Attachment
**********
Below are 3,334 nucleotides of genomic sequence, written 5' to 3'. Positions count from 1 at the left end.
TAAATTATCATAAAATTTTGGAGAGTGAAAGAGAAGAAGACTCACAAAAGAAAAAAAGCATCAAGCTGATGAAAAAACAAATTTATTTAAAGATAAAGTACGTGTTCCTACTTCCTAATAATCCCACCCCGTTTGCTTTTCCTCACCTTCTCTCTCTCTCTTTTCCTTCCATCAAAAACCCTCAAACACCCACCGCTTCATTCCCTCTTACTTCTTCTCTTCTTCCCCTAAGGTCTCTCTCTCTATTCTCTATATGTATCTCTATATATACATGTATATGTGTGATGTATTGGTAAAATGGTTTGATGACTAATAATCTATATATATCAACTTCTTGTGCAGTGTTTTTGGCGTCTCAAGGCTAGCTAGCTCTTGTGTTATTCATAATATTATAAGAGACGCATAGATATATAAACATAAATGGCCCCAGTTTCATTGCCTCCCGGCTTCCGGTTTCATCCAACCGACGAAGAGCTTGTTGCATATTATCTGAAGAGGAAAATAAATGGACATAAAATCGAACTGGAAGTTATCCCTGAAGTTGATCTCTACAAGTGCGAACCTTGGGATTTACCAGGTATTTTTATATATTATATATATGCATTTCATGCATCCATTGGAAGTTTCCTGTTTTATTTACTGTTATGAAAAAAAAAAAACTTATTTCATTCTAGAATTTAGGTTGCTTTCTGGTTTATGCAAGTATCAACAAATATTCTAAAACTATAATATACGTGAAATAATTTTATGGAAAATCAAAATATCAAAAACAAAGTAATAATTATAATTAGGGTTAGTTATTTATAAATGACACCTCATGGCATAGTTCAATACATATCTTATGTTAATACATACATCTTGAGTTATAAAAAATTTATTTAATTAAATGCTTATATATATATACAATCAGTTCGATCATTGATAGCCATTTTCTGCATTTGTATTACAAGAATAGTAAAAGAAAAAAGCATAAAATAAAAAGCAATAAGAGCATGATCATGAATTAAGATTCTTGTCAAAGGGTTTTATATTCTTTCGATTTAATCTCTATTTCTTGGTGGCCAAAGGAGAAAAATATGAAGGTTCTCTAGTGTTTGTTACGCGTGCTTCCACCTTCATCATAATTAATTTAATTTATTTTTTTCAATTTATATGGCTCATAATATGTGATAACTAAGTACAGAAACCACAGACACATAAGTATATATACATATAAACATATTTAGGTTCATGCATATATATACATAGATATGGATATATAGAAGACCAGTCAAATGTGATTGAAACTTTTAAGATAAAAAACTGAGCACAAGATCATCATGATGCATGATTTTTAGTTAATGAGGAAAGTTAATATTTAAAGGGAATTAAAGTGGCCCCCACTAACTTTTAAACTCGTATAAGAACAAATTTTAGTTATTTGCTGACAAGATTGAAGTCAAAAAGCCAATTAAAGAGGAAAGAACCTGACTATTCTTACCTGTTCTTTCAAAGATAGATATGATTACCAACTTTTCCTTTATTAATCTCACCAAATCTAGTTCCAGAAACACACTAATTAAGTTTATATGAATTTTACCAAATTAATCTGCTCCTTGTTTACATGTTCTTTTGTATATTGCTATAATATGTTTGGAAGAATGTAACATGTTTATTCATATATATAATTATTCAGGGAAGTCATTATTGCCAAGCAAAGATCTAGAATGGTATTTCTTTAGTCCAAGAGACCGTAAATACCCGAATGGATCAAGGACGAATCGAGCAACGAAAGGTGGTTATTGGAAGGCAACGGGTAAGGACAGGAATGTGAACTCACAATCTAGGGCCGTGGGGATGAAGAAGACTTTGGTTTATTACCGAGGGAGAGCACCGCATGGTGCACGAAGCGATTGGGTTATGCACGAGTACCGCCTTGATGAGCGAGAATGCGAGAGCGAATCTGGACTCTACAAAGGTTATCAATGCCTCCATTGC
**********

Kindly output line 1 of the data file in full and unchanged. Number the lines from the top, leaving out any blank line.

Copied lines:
Below are 3,334 nucleotides of genomic sequence, written 5' to 3'. Positions count from 1 at the left end.